We are grateful to all the participating families in Norway who take part in this on-going cohort study. Thanks to Erik Aune at the City of Oslo’s Agency for Urban Environment for providing the noise data and to ESCAPE and HELIX projects for providing the air pollution data. Postnatal air pollution estimates were generated as part of the EC FP7 HELIX project (FP7/2007-2013/308333).

Funding

The study is funded by the Norwegian Research Council, Environmental Exposures and Health Outcomes (MILPAAHEL), project no.; 228,142. The Norwegian Mother and Child Cohort Study is supported by the Norwegian Ministry of Health and Care Services and the Ministry of Education and Research, NIH/NIEHS (contract no N01-ES-75558), NIH/NINDS (grant no.1 UO1 NS 047537–01 and grant no.2 UO1 NS 047537-06A1).

Availablilty of data and materials

The data that support the findings of this study are obtained from the Norwegian Mother and Child Cohort Study (dataaccess@fhi.no), Statistics Norway (http://www.ssb.no/en/omssb/kontakt-oss), the Norwegian Institute of Public Health (Medical Birth Registry of Norway; https://www.fhi.no/en/more/access-to-data/), and City of Oslo (https://tjenester.oslo.kommune.no/ekstern/snokweb/skjema/rad/rad002?execution=e2s1). Restrictions apply to the availability of these data. Applications are needed before data can be accessed.

Authors’ contributions

GMAA designed the study, KVW analyzed the data, KVW wrote the paper, GMAA, BO, NHK, PM, SØ, SS, MN, MV, and MCP contributed with ideas and comments and reviewing of the paper. All authors read and approved the final manuscript.

Ethics approval and consent to participate

Informed consent was obtained from each MoBa participant upon recruitment. Both MoBa and the present study were approved by The Regional Committee for Medical Research Ethics in South-Eastern Norway (present study: project: 2014/205/REK sør-øst B; date of approval: March 25 2014) and conducted in accordance with the Declaration of Helsinki (https://www.wma.net/policies-post/wma-declaration-of-helsinki-ethical-principles-for-medical-research-involving-human-subjects/).

Consent for publication

Consent for publication was given as part of the consent to participate in the Norwegian Mother and Child Cohort Study.

Competing interests

The authors declare that they have no competing interests.

Publisher’s Note

Springer Nature remains neutral with regard to jurisdictional claims in published maps and institutional affiliations.

Open AccessThis article is distributed under the terms of the Creative Commons Attribution 4.0 International License (http://creativecommons.org/licenses/by/4.0/), which permits unrestricted use, distribution, and reproduction in any medium, provided you give appropriate credit to the original author(s) and the source, provide a link to the Creative Commons license, and indicate if changes were made. The Creative Commons Public Domain Dedication waiver (http://creativecommons.org/publicdomain/zero/1.0/) applies to the data made available in this article, unless otherwise stated.

Authors’ Affiliations

(1)
Department of Air Pollution and Noise, Norwegian Institute of Public Health, Oslo, Norway
(2)
Domain of Health Data and Digitalization, Norwegian Institute of Public Health, Oslo, Norway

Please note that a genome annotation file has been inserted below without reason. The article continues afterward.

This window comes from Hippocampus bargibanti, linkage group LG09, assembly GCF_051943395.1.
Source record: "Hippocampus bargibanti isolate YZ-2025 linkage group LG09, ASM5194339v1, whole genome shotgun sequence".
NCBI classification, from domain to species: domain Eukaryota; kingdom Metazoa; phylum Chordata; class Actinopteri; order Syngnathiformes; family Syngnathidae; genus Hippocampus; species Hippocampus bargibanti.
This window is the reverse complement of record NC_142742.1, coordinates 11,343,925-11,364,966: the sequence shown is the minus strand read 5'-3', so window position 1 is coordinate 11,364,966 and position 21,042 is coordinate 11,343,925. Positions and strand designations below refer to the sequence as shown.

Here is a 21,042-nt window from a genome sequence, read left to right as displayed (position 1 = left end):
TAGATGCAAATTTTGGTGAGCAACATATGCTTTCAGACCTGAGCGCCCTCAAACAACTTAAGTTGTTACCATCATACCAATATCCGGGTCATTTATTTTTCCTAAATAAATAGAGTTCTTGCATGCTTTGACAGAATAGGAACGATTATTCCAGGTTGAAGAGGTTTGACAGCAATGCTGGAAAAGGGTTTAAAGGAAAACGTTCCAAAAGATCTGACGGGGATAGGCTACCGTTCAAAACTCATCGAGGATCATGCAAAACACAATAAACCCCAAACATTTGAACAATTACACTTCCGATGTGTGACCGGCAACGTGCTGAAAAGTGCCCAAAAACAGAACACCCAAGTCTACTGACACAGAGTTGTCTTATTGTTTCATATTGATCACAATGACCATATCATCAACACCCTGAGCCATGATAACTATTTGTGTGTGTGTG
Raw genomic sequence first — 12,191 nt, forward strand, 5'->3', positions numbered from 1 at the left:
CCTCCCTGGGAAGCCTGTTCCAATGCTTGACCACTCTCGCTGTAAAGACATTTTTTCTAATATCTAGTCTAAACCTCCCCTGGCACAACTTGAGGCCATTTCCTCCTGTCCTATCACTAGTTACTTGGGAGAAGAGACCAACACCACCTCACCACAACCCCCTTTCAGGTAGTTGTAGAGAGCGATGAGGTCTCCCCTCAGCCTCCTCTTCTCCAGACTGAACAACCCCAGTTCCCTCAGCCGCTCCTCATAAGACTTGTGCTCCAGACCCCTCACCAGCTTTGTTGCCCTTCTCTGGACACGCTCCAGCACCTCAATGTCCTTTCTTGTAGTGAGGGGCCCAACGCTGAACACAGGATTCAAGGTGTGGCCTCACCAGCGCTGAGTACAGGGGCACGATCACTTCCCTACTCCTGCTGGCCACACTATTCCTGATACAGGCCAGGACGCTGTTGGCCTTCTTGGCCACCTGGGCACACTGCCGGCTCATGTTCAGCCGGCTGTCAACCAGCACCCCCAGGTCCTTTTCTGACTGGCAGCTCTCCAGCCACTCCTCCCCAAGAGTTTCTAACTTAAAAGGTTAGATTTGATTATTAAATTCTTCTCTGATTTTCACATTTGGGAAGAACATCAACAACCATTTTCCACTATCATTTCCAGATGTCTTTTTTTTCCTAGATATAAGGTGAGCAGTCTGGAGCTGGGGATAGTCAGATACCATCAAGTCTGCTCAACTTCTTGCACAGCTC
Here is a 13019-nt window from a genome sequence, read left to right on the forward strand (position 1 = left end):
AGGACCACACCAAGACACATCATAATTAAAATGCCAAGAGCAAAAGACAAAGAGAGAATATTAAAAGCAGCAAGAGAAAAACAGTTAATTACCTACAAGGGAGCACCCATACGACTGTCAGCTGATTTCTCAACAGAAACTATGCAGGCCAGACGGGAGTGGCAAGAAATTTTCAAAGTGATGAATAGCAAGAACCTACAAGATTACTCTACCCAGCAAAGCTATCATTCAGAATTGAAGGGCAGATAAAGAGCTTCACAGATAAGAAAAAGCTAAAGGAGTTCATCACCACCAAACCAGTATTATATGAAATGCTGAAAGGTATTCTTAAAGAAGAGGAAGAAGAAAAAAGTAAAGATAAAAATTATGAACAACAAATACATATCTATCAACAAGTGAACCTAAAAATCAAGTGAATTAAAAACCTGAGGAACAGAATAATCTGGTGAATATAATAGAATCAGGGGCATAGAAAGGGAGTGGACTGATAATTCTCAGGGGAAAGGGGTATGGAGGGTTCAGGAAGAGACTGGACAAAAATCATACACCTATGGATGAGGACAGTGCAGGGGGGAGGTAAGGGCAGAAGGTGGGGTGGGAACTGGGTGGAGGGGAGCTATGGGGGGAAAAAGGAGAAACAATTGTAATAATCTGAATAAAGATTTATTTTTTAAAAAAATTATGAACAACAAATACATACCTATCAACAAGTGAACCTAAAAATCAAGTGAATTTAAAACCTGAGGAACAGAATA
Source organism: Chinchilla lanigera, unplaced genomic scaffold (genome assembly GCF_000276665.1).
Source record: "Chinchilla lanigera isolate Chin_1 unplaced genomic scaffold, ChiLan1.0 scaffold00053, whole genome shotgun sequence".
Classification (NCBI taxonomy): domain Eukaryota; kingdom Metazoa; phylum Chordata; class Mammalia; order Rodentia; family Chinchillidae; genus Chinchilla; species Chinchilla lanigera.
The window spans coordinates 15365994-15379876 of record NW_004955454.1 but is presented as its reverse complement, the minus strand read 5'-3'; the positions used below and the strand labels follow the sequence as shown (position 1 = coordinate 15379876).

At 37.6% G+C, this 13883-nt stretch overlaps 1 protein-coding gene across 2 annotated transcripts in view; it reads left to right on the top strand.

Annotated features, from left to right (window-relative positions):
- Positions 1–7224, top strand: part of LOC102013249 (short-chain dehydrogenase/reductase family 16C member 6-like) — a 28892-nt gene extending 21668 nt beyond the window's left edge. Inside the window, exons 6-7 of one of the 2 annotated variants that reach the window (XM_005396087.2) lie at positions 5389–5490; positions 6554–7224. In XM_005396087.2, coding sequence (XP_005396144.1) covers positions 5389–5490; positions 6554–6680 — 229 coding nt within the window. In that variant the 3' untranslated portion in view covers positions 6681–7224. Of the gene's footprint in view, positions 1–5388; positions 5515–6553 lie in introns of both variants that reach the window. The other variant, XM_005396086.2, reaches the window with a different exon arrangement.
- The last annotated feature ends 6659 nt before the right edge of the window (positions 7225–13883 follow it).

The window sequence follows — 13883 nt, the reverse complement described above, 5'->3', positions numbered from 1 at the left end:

(3)
Institute of Health and Society, Faculty of Medicine, University of Oslo, Oslo, Norway
(4)
Division of Mental Health, Norwegian Institute of Public Health, Bergen, Norway
(5)
Faculty of Psychology, University of Bergen, Bergen, Norway
(6)
Centre for Psychiatry, Wolfson Institute of Preventive Medicine, Barts and the London School of Medicine, Queen Mary University of London, London, UK
(7)
ISGlobal, Centre for Research in Environmental Epidemiology (CREAL), Barcelona, Spain
(8)
Experimental and Health Sciences, Pompeu Fabra University, Barcelona, Spain
(9)
CIBER Epidemiología y Salud Pública (CIBERESP), Madrid, Spain
(10)
, Oslo, Norway

References

  1. EEA. Noise in Europe 2014. Luxembourg: European Environment Agency; 2014.Google Scholar
  2. Statistics Norway: Barn og unges miljø og helse 2011. Utvalgte indikatorer om barn og unges fysiske og sosiale miljøfaktorer. In.; 2012.Google Scholar
  3. Basner M, Babisch W, Davis A, Brink M, Clark C, Janssen S, Stansfeld S. Auditory and non-auditory effects of noise on health. Lancet. 2014;383(9925):1325–32.View ArticleGoogle Scholar
  4. Pirrera S, De Valck E, Cluydts R. Nocturnal road traffic noise: a review on its assessment and consequences on sleep and health. Environ Int. 2010;36(5):492–8.View ArticleGoogle Scholar
  5. van Kempen E, Babisch W. The quantitative relationship between road traffic noise and hypertension: a meta-analysis. J Hypertens. 2012;30(6):1075–86.View ArticleGoogle Scholar
  6. WHO. Burden of disease from environmental noise: quantification of healthy years life lost in Europe. Copenhagen: World Health Organisation; 2011.Google Scholar
  7. Babisch W, Schulz C, Seiwert M, Conrad A. Noise annoyance as reported by 8- to 14-year-old children. Environ Behav. 2010;44(1):68–86.View ArticleGoogle Scholar
  8. Hjortebjerg D, Andersen AMN, Christensen JS, Ketzel M, Raaschou-Nielsen O, Sunyer J, Julvez J, Forns J, Sørensen M. Exposure to road traffic noise and behavioral problems in 7-year-old children: a cohort study. Environ Health Perspect. 2015;124(2):228–34.View ArticleGoogle Scholar
  9. Ising H, Ising M. Chronic cortisol increases in the first half of the night caused by road traffic noise. Noise Health. 2002;4(16):13–21.Google Scholar
  10. Paunovic K, Stansfeld S, Clark C, Belojevic G. Epidemiological studies on noise and blood pressure in children: observations and suggestions. Environ Int. 2011;37(5):1030–41.View ArticleGoogle Scholar
  11. Stansfeld S, Clark C. Health effects of noise exposure in children. Curr Environ Health Rep. 2015;2(2):171–8.View ArticleGoogle Scholar